Blue Jays president and CEO Mark Shapiro met with reporters today to discuss a variety of topics, including future plans on and off the field for the Jays. Sportsnet.ca’s Ben Nicholson-Smith, TSN’s Scott Mitchell, and the Toronto Star’s Gregor Chisholm have some of the highlights, and you can view a video of some of Shapiro’s interview at Sportsnet.ca.
One of the chief points of discussion was criticism directed at Jays management from both fans and pundits in the wake of the perceived lackluster returns for Marcus Stroman and Aaron Sanchez in respective deadline trades with the Mets and Astros. Shapiro defended the work of GM Ross Atkins and the front office as a whole, saying “they’ve positioned the team extremely well, regardless of what happens, for the future,” and cited several recent high-profile deals that ended up with unexpected benefits for the teams involved.
“It’s the nature of both media and fans to want to judge trades in the short term….Trades take a while to ultimately evaluate,” Shapiro said. “If you’re evaluating them on a small amount of information and a small set if data, they can feel unpopular in the moment and you have to be more confident of the group of people and the information that led to that decision.”
Beyond the rebuilding plans, however, Shapiro himself is well aware that “winning…is the only thing that will satisfy people,” as the Jays are well into their third season of non-competitive baseball.
“I’m aware of the frustration because I share the frustration. Any time you’re not winning, there is anger, there’s frustration and there’s disappointment,” Shapiro said. “If you don’t feel bitter about anything other than a winning and a championship-caliber team, then you’re in the wrong line of work….We’ve listened to our fans, we’ve made tons of changes to the products that we supply and what we’re doing around the ballpark, the times of games, and the deals we offer, so we’re always listening to our fans. But ultimately, the only thing that really is going to make the bulk of our fans happy is winning games.”
This doesn’t necessarily indicate that the Blue Jays’ rebuild is coming to an end, as Shapiro said that the team will look to be “opportunistic” in their offseason expenditures since, in his opinion, “it’s not a great off-season for free-agent talent.” That said, “the bulk” of winter resources will be spent on adding pitching, since Toronto already seems to have a young and talented core (i.e. Lourdes Gurriel Jr., Bo Bichette, Vladimir Guerrero Jr.) in place. “We will certainly have to and will supplement that internal group of players, [and] look to do it as soon as this off-season,” Shapiro said.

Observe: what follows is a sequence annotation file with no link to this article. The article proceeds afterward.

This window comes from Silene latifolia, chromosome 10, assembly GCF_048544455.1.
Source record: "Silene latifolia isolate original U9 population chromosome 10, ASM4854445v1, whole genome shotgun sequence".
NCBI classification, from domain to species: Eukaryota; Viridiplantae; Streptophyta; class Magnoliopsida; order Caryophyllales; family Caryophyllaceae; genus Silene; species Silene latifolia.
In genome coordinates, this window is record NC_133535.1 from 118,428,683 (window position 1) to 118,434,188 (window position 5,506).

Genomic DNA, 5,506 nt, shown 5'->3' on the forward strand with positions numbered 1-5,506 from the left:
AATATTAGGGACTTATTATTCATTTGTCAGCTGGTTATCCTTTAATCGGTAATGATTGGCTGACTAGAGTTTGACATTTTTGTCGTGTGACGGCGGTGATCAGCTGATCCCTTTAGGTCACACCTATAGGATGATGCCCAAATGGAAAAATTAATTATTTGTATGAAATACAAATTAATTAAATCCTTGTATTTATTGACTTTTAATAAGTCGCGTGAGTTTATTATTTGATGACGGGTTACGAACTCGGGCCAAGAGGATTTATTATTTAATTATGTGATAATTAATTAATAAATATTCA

The Jays have just under $30.93MM in committed payroll next season, with almost half of those funds dedicated to retired shortstop Troy Tulowitzki. While there’s plenty of room to spend, major splashes don’t seem to be in the offing until the Blue Jays have proven themselves to be a bit closer to contending in the AL East. Past comments from Shapiro and GM Ross Atkins indicated that 2021 could be the target year for when the Jays turn from retooling to pushing for a postseason berth, though Shapiro hesitated to put any type of “limits on the pace or deadlines” of the process.
“So a player who’s a three-win player who takes you from 82 to 85 wins probably doesn’t move that needle. But if you’re at 87 wins and it takes you from 87 to 90, does that make sense?” Shapiro asked rhetorically. “So it’s more like when we’re at that point, when you can get the player who helps take you from a good team to a team that’s a potential championship team, we need to go out and get that player, and that [ownership] support will be there.”
One potential bit of spending with long-term repercussions could be extensions for the young core players, and while though Shapiro said those types of talks usually don’t happen until later in the offseason or during Spring Training, “those will be conversations we’d certainly have.”